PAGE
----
For many years we have been supplying our wind energy customers with reinforcing materials for increasingly longer rotor blades and larger wind turbines. On the one hand, this allows the efficiency of the turbines to be increased, while on the other the lightweight construction facilitates transportation of turbine components to areas that are difficult to access – for instance when developing offshore wind farms on the high seas. In such situations our products can withstand even the most hostile of environmental conditions.
Our non-crimp fabrics made of glass and carbon are used to reinforce the webs, spar caps and shells of wind turbine rotor blades. Very high mechanical forces act in the area of the blade connections in particular, and our materials must be able to withstand these stresses. For the area of the blade connections we supply glass and carbon non-crimp fabrics for monolithic construction. Our special functional fabrics SAERfix are particularly suited for such applications. Self-adhesive SAERfix fabrics mean that spray adhesives become a thing of the past. For shells and spars our structural core material SAERfoam is seeing increasingly use in sandwich construction, alongside multiaxial interlaid complexes. In the area of spars, UD (unidirectional) carbon fabrics are seeing increasing use alongside UD glass fabrics, in order to facilitate even longer rotor blade spans.
To meet the increasing requirements of rotor blades with longer blade lengths of up to 107m, SAERTEX is using many new material developments in the area of the spar cap in addition to the well-established unidirectional fabrics made of E-glass. Innovative solutions include the use of fabrics made of new fiber types, such as H-modulus glass fibers or carbon fibers, as well as hybrid fabrics made of glass and carbon fibers.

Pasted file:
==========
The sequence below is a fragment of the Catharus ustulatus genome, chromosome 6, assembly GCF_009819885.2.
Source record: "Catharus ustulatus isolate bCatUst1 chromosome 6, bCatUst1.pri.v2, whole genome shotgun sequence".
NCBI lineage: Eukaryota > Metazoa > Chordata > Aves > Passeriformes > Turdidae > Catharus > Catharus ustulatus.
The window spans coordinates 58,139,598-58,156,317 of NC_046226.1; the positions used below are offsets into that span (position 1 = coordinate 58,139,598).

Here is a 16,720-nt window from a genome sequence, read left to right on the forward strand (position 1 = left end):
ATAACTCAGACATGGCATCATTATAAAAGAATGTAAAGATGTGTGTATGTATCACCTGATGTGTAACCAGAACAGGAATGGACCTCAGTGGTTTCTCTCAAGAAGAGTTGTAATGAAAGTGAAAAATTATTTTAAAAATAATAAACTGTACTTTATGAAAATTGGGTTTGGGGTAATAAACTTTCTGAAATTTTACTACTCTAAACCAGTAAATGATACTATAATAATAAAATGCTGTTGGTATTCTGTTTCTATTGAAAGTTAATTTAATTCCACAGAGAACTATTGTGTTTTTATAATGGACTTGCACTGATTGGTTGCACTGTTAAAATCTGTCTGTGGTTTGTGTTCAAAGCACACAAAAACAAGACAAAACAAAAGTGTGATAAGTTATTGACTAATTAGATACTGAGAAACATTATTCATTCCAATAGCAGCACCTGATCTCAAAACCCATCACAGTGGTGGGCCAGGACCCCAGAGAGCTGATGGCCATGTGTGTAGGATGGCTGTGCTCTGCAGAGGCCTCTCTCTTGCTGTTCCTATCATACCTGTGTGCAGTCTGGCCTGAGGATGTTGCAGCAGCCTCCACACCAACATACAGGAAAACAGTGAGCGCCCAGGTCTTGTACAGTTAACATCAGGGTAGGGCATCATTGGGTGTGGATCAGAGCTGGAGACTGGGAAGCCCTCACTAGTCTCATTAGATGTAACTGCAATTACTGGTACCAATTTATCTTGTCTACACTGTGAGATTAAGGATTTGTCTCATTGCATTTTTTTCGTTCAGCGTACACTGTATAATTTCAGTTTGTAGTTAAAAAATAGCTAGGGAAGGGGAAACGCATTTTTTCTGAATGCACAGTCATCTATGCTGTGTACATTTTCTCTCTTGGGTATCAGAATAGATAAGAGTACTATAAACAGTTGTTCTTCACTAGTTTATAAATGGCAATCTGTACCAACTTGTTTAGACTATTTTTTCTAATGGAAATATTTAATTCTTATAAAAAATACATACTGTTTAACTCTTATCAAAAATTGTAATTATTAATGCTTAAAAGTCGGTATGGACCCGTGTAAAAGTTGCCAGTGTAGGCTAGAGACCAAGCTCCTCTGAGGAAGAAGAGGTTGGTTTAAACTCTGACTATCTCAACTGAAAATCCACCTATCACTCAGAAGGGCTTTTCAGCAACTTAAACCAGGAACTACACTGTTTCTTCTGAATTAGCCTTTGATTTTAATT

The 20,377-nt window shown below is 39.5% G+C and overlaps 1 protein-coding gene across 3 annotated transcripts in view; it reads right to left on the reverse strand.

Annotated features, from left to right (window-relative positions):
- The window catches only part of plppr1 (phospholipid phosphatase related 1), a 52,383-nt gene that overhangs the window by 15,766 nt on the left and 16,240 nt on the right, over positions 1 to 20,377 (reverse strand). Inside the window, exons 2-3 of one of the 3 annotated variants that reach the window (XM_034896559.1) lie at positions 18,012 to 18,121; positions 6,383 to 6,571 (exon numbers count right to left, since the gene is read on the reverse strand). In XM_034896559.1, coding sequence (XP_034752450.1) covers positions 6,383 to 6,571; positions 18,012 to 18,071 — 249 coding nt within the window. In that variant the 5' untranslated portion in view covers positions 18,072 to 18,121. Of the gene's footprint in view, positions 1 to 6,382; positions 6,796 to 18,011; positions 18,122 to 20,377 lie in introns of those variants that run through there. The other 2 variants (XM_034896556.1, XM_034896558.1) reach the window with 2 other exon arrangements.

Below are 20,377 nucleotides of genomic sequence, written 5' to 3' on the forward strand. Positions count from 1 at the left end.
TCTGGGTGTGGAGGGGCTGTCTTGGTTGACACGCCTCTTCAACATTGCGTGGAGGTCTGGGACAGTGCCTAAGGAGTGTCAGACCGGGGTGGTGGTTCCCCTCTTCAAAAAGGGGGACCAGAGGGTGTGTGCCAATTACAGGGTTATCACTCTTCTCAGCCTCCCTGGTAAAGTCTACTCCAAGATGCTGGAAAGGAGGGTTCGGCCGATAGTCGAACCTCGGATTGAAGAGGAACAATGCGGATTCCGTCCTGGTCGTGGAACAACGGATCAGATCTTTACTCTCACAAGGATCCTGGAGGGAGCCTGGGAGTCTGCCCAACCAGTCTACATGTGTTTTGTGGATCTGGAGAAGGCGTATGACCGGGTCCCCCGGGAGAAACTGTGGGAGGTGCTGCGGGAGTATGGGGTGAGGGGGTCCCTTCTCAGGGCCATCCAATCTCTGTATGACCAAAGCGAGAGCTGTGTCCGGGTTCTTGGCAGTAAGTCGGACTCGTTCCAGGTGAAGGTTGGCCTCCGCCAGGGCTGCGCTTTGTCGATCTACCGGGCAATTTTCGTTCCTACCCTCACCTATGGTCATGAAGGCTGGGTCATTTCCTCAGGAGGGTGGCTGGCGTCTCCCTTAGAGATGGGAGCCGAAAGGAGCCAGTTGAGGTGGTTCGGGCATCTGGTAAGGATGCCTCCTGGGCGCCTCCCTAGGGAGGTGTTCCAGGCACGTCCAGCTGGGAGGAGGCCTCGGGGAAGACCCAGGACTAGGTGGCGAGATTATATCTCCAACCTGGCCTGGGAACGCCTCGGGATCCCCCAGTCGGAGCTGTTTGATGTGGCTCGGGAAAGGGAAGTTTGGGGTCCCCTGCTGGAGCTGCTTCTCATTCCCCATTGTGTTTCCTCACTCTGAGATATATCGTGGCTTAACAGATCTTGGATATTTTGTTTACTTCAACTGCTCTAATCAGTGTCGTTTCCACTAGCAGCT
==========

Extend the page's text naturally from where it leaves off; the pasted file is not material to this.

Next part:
A new reinforcement material for the spar caps is the "EASY DRAPE UD", available in E-glass fiber, H-glass fiber or carbon fiber versions. Thanks to their specially stretched fibers, EASY DRAPE UDs allow a higher degree of wrinkle-free draping of the textile as well as a higher quality finished laminate. This increases process stability and enables time savings of up to 15% in the lay-up process. EASY DRAPE UD also improves the mechanical properties of laminates by delivering up to 20% better tensile strength.
In addition to our standard and special function fabrics, we also offer the wind industry services such as powder coating, cutting & kitting, prototyping, GL certified laboratory testing and our complete component manufacturing service in Stade, Germany.
In addition to our standard and special functional multiaxials, we also offer the wind energy sector services such as cutting & kitting, prototyping, GL-certified laboratory testing and our complete component manufacturing service in Stade.
SAERTEX has been part of this rapidly growing industry right from the very beginning. Our close cooperation with customers enabled us to develop lightweight construction materials that allow ever more efficient wind turbines to be produced. All around the world, manufacturers in the wind energy industry are experiencing a renaissance – just like SAERTEX. Because we have grown along with our customers and branched out into international markets. We now have production and service operations in 10 countries on 5 continents.
In 2014 SAERTEX received the prestigious JEC Innovation Award in the wind power sector for the MAPRETEC project. This award recognised our contribution to the automation of rotor blade manufacture in cooperation with the University of Bremen and AREVA Blades.
Current SAERTEX-News about the wind energy industry:
SAERTEX fabrics, also known as NCFs (non-crimp fabrics), are characterised by stretched fibres within the individual layers. In comparison with crimped fibres, as found in woven textiles for instance, straight lay-up (non-crimp) fibres have the greatest possible load-bearing capacity.
Scientists and students at the École de technologie supérieure in Montreal have been working on the research and development of solar vehicles. To date, this has resulted in nine vehicle prototypes powered exclusively by solar energy and named “Eclipse”.